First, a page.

August 21, 2006, 14:31 
One other thing....if you use

#9 
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David P. Schmidt
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One other thing....if you use the continuity equation and produce the conservative form, you have the option of doing this implicitly. For example, with constant density flow, you could get
fvm::ddt(T)+fvm::div(phi,T) where phi is flux. 

August 21, 2006, 19:04 
David,
Thanks for your help

#10 
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Shaun Cooper
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David,
Thanks for your help so far. However, I am new to both OpenFOAM and the FVM. Can you please explain a little more what you meant by "Also keep in mind that this is not strongly conservative...you may run into trouble if this DDT is fed back into your numerical scheme. You also have the option of using the continuity equation, combined with the definition of DDT to reformulate this into strongly conservative form." Thanks in advance, Shaun 

August 22, 2006, 03:44 
Its to do with the discretisat

#11 
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Gavin Tabor
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Its to do with the discretisation of the
U & fvc::grad(T) term. In the FVM we discretise this using Gauss theorem, converting it into fluxes into and out of the domain. If we discretise the term written like this then it is not guaranteed to preserve conservation of the quantity being advected (here essentially the energy); i.e. your derivative may be loosing or gaining energy. If you do some manipulation of the term to get it into the form fvc::div(phi, T) where phi is essentially the same as U, then when we apply Gauss we get something which preserves continuity at the _numerical_ level, rather than the mathematical level. This would be a strong conservative implementation. Gavin 

September 6, 2006, 08:51 
To add to Gavin's explanation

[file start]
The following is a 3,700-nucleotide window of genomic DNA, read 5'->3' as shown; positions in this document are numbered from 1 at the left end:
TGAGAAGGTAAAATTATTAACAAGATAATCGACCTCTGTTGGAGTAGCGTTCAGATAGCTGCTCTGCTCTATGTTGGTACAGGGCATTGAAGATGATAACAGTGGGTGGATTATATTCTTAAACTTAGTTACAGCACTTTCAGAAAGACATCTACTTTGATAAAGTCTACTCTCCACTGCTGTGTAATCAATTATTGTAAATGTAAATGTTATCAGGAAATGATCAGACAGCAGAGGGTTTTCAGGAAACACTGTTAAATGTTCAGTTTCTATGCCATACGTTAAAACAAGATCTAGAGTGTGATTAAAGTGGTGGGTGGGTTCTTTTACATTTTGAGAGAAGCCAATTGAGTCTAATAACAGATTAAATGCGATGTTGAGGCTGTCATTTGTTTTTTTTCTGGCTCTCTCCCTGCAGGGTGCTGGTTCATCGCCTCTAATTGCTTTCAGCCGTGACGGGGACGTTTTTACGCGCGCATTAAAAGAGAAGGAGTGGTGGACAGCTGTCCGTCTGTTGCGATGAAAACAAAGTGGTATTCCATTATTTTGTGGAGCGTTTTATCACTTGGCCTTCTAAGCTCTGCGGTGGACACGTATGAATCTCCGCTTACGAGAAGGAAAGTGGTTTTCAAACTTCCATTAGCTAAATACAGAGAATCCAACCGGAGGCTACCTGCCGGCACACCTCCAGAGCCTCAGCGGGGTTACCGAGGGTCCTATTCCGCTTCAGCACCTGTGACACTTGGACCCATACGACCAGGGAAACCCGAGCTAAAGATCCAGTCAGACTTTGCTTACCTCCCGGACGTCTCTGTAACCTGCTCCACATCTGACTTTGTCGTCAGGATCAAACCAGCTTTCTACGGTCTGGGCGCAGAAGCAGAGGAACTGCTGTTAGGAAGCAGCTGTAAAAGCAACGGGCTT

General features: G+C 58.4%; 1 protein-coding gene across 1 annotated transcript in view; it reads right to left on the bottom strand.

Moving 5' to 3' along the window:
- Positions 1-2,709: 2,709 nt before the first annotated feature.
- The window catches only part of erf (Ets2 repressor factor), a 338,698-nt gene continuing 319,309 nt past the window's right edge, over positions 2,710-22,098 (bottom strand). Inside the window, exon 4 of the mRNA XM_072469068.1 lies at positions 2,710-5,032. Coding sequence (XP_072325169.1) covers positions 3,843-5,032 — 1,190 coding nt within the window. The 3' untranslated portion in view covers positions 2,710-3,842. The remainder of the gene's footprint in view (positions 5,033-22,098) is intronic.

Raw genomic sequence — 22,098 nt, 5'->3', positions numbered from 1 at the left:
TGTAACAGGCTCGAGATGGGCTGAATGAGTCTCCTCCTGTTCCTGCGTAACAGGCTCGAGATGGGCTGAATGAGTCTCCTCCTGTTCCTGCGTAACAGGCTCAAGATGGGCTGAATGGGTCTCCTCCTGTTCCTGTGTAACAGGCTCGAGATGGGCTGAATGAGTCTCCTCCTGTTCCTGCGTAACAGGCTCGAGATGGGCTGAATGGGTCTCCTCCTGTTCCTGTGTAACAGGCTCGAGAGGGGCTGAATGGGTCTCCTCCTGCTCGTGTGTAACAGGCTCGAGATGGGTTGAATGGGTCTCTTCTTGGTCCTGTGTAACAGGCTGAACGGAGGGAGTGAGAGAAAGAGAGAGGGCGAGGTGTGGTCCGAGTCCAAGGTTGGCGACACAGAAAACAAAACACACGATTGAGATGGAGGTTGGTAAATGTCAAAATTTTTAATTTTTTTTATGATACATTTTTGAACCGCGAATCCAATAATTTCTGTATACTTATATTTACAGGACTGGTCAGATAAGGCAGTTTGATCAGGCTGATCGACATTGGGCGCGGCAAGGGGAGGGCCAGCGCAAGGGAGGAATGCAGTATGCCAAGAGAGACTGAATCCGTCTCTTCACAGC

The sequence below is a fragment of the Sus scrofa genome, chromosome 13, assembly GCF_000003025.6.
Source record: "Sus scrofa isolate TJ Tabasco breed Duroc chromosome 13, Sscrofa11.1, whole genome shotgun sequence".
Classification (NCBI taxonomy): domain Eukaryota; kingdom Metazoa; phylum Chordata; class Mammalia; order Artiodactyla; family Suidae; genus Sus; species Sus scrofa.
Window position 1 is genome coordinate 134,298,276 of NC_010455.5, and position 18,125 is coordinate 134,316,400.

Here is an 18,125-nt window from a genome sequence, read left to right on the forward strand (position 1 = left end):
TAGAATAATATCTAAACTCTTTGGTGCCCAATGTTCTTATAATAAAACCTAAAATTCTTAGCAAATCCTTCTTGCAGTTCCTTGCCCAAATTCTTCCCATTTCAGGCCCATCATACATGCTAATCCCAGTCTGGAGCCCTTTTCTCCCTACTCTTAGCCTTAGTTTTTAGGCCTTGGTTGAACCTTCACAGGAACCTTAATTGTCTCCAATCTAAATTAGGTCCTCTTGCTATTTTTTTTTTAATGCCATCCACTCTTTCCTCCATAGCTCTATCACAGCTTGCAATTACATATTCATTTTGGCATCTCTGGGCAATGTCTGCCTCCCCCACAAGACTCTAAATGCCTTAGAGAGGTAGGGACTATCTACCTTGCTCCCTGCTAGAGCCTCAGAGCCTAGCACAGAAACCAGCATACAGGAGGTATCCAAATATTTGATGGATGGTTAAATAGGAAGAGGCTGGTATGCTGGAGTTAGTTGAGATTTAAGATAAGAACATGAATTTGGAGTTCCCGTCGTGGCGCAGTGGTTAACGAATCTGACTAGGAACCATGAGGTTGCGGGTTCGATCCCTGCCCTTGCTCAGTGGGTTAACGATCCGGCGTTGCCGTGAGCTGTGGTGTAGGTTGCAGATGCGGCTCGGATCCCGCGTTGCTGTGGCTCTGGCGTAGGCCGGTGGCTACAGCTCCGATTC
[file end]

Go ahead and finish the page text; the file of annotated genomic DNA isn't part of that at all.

#12 
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David P. Schmidt
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To add to Gavin's explanation and to address your question further, strong conservation is a property of an advection scheme; the concept of strong conservation is not specific to OpenFOAM. If a scheme is strongly conservative, then all the fluxes in the whole domain cancel out perfectly to give you the following result:
Change in quantity in domain = Inflow at boundaries  outflow at boundaries Without the property of strong conservation, numerical error can generate or destroy small amounts of whatever quantity you are advecting. This makes physical sense and is a very nice property to have for your scheme. 

June 13, 2008, 13:07 
An addition to my previous com

#13 
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David P. Schmidt
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An addition to my previous comments. Here is an example using OpenFOAM's builtin total derivative operator to find the total derivative of pressure.
volScalarField DpDt = fvc::DDt(phiv,p) 

September 4, 2008, 05:06 
Hi,
The different naming sy

#14 
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Daniel WEI (老魏)
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Hi,
The different naming system of ddt in many textbooks and website makes me quite confused. 1. Could anyone help me out by telling me which ddt scheme is AdamsBashforth method? 2. I am trying to solve a flow past squarecylinder case with LES, which ddt scheme is supposed to be better? 3. When should I use boundedbackwarddifferencing ddt, and when backwarddifferencing? Please help! Thanks in advance. Daniel
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November 23, 2009, 08:47 

#15 
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Ali Sh
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Hi there,
can anyone check the following equation: fvc:Dt(U, p) = fvc::ddt(p) + fvc::div(p*U)  p * fvc::div(U) Is that right? Thanks 

November 23, 2009, 08:47 

#16 
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Ali Sh